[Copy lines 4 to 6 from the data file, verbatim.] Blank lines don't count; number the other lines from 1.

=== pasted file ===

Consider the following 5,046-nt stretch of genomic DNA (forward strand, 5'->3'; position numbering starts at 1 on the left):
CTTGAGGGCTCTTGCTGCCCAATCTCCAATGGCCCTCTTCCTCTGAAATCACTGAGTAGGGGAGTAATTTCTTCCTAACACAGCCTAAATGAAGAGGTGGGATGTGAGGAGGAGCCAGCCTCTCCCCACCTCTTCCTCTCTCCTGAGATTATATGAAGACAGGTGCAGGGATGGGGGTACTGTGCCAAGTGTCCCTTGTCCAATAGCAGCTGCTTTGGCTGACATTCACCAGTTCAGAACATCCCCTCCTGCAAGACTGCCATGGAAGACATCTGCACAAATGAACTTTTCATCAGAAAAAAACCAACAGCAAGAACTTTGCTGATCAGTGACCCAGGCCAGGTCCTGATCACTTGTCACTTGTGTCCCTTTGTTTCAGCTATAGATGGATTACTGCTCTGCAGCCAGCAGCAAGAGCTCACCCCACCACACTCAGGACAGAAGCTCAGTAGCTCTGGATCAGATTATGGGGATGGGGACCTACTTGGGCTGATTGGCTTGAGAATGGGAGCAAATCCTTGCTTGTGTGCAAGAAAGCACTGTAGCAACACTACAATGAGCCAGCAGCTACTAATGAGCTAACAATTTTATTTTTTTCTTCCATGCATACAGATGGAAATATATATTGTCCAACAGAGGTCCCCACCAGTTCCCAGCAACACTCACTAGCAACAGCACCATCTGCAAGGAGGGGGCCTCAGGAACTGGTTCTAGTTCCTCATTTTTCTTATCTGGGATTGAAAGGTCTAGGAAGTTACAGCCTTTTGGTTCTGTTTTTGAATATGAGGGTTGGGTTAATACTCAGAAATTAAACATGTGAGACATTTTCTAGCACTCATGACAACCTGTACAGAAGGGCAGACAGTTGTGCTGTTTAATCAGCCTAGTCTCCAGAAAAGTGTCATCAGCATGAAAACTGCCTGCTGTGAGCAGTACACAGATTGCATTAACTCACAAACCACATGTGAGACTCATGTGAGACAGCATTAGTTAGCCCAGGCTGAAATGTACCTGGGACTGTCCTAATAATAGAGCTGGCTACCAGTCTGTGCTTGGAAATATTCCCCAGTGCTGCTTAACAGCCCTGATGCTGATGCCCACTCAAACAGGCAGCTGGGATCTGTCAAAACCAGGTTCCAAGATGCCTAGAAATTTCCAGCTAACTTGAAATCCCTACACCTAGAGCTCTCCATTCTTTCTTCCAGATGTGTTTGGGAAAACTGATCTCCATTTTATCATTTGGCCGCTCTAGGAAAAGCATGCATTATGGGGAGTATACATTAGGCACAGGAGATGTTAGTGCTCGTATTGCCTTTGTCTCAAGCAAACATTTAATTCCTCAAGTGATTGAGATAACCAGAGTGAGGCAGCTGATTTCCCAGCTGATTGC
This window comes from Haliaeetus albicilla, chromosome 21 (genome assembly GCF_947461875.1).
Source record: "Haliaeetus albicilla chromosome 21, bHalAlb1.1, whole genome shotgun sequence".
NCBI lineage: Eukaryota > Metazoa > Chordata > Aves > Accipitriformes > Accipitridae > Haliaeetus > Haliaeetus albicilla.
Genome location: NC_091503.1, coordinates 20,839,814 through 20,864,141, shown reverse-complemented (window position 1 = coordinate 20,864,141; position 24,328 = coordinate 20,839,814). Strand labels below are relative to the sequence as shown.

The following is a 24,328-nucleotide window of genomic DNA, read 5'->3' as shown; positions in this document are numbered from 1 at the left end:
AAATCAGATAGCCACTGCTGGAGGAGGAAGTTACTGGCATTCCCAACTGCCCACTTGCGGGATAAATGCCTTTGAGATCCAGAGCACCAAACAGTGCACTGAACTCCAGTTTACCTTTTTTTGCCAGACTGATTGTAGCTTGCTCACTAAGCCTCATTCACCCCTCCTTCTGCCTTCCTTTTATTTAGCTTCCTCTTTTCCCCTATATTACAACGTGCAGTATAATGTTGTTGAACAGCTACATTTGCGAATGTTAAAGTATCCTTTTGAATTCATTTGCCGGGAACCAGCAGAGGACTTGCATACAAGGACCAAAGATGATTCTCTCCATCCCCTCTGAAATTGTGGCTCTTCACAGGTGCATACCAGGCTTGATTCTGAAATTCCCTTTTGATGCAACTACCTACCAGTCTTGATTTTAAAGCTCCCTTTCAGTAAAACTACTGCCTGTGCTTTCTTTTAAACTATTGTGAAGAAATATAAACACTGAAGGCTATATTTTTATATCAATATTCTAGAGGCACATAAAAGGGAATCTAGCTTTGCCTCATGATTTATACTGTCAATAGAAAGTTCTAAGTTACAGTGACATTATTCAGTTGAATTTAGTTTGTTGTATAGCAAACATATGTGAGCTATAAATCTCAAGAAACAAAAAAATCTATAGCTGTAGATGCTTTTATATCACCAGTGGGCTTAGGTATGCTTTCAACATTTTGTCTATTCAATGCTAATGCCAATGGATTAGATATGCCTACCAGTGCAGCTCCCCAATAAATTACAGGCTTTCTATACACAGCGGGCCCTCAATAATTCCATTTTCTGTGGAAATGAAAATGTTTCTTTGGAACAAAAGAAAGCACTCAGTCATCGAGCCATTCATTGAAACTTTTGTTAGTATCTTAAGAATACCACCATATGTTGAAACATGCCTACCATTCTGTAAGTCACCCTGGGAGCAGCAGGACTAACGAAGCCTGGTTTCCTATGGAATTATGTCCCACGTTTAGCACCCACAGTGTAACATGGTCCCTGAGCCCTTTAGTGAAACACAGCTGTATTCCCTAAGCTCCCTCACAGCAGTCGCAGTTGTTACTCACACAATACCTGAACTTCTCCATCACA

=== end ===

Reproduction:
Source record: "Haliaeetus albicilla chromosome 21, bHalAlb1.1, whole genome shotgun sequence".
NCBI lineage: Eukaryota > Metazoa > Chordata > Aves > Accipitriformes > Accipitridae > Haliaeetus > Haliaeetus albicilla.
Genome location: NC_091503.1, coordinates 20,839,814 through 20,864,141, shown reverse-complemented (window position 1 = coordinate 20,864,141; position 24,328 = coordinate 20,839,814). Strand labels below are relative to the sequence as shown.